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“Pleeease Judge” . . The Problem of a Much Needed Bathroom Break in Court

Having a much-needed bathroom break when you’re an attorney in court is an issue that has landed a US judge in the midst of an ethics investigation.

However the Judge’s own ‘evidence’ of the bathroom incident has resulted in conflicting testimony over the bathroom break.

Georgia judge Courtney Johnson was reported in the Atlanta Journal-Constitutionthere was a miscommunication during the June trial and she finds the lawyer’s claim to have urinated in her chair to be “suspicious.”

The Pubic Defender claims she had tried to catch the judge’s attention by mouthing the word “bathroom” and passing along a note.

“The chair wasn’t soiled and there was no liquid around her,” Johnson told the newspaper. “It’s very suspicious to me.” Johnson added that she never told the lawyer she couldn’t go to the bathroom.

The lawyer, Jan Hankins, said she had wiped the chair with paper towels before Johnson inspected it.

According to a sworn statement by Hankins, she raised her hand, caught Johnson’s attention, and mouthed the word “bathroom” during the murder trial, but the judge did not respond. About 10 minutes later, Hankins says, she wrote “bathroom” in large letters on a legal pad and showed it to a deputy, who passed a note to Johnson.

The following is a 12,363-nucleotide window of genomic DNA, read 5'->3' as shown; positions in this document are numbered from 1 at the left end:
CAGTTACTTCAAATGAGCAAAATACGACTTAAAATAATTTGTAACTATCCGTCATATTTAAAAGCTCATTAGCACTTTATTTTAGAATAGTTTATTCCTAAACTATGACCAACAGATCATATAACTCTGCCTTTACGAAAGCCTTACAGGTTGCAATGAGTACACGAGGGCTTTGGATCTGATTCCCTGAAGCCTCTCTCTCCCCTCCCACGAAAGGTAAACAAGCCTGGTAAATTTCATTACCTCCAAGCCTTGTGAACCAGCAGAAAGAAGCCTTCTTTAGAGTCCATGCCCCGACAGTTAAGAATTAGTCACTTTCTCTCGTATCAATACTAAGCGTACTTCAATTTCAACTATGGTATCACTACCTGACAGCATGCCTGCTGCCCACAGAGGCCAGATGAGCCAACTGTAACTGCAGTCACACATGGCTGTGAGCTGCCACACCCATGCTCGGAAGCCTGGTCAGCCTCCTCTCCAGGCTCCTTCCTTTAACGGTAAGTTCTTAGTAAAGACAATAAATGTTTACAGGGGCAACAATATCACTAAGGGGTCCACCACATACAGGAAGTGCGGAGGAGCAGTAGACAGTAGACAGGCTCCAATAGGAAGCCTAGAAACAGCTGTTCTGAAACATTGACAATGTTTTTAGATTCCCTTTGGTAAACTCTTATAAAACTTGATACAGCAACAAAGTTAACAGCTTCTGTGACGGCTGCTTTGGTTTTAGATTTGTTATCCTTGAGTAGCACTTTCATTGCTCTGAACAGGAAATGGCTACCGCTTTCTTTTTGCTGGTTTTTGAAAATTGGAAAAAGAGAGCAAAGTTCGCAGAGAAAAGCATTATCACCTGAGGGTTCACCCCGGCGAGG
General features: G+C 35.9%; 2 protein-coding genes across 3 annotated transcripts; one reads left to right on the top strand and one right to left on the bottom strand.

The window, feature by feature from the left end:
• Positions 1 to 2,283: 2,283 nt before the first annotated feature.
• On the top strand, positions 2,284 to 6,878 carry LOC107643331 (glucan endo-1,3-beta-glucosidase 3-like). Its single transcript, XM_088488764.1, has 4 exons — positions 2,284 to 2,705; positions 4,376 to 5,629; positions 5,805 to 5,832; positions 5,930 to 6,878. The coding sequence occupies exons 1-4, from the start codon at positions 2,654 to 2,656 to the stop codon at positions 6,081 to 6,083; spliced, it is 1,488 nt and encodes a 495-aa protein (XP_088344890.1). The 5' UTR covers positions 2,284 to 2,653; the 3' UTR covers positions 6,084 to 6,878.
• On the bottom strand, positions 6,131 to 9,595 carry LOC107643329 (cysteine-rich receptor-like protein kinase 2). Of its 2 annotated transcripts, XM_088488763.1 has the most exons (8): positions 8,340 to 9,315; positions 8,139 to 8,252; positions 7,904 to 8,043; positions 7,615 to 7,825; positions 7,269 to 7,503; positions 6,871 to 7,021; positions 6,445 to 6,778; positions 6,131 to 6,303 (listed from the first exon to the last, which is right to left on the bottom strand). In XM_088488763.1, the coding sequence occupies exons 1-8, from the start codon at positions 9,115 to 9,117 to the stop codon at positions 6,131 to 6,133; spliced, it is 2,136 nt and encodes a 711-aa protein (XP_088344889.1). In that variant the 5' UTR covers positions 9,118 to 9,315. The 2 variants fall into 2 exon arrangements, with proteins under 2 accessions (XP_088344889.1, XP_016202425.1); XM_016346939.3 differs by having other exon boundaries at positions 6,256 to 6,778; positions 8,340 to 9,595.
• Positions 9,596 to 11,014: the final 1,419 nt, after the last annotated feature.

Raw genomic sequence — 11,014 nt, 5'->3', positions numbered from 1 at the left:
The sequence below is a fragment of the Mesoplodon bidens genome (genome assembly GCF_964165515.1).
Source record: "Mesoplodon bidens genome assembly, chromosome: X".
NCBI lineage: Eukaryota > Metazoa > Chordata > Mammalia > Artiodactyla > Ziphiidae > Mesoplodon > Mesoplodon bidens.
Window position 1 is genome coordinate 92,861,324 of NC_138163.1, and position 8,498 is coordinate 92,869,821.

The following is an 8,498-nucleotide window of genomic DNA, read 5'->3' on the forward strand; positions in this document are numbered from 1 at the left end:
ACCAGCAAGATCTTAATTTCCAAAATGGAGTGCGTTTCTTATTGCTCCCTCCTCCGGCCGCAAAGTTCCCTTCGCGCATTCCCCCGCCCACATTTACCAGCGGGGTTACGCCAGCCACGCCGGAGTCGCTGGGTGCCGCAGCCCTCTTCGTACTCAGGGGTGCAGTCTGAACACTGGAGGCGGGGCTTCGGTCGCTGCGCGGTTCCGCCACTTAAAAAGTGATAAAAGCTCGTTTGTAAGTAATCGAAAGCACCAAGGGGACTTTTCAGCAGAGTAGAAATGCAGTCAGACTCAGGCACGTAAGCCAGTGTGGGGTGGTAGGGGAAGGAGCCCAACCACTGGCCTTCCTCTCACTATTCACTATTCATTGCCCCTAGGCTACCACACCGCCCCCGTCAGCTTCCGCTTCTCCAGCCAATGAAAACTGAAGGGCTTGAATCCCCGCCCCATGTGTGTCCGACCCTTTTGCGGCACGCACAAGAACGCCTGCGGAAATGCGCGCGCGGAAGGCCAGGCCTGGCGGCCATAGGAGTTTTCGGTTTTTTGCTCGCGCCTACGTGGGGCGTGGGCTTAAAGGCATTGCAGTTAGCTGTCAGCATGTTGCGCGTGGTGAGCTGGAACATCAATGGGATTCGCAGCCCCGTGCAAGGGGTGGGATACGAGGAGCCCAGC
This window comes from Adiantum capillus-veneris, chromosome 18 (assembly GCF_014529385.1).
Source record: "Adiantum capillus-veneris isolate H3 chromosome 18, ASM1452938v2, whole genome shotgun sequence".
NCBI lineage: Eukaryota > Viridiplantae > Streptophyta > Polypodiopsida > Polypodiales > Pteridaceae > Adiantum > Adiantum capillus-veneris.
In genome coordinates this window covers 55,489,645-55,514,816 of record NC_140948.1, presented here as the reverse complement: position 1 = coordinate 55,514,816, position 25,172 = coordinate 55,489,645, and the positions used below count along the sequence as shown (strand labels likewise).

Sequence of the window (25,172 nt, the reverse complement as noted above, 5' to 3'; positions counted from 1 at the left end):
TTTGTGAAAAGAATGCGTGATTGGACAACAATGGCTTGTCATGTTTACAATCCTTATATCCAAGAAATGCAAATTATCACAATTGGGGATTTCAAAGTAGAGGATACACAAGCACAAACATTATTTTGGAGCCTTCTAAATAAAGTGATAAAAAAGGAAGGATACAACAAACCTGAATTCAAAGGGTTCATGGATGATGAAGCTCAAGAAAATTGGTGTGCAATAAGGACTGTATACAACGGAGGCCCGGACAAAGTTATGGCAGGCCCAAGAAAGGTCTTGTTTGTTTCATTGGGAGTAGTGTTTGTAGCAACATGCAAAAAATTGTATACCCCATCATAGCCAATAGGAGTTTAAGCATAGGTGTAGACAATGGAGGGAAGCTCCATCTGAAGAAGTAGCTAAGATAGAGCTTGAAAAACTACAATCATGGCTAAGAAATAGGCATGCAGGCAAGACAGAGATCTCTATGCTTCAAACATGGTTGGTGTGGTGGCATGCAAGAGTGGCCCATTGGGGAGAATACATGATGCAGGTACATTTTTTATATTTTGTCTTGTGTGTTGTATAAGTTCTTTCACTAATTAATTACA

The Judge noted that Hankins was for some reason wishing to get her attention but she had been unable to hear what she was saying and the note that was evidently written did not reach her.

However a deputy in the courtroom said that he saw the judge  shake her head “no” when she saw Hankins trying to get her attention. When he gave Johnson a note about Hankins needing to use the bathroom, she wrote a note that Hankins could wait, he said.

David Hudd LawFuel

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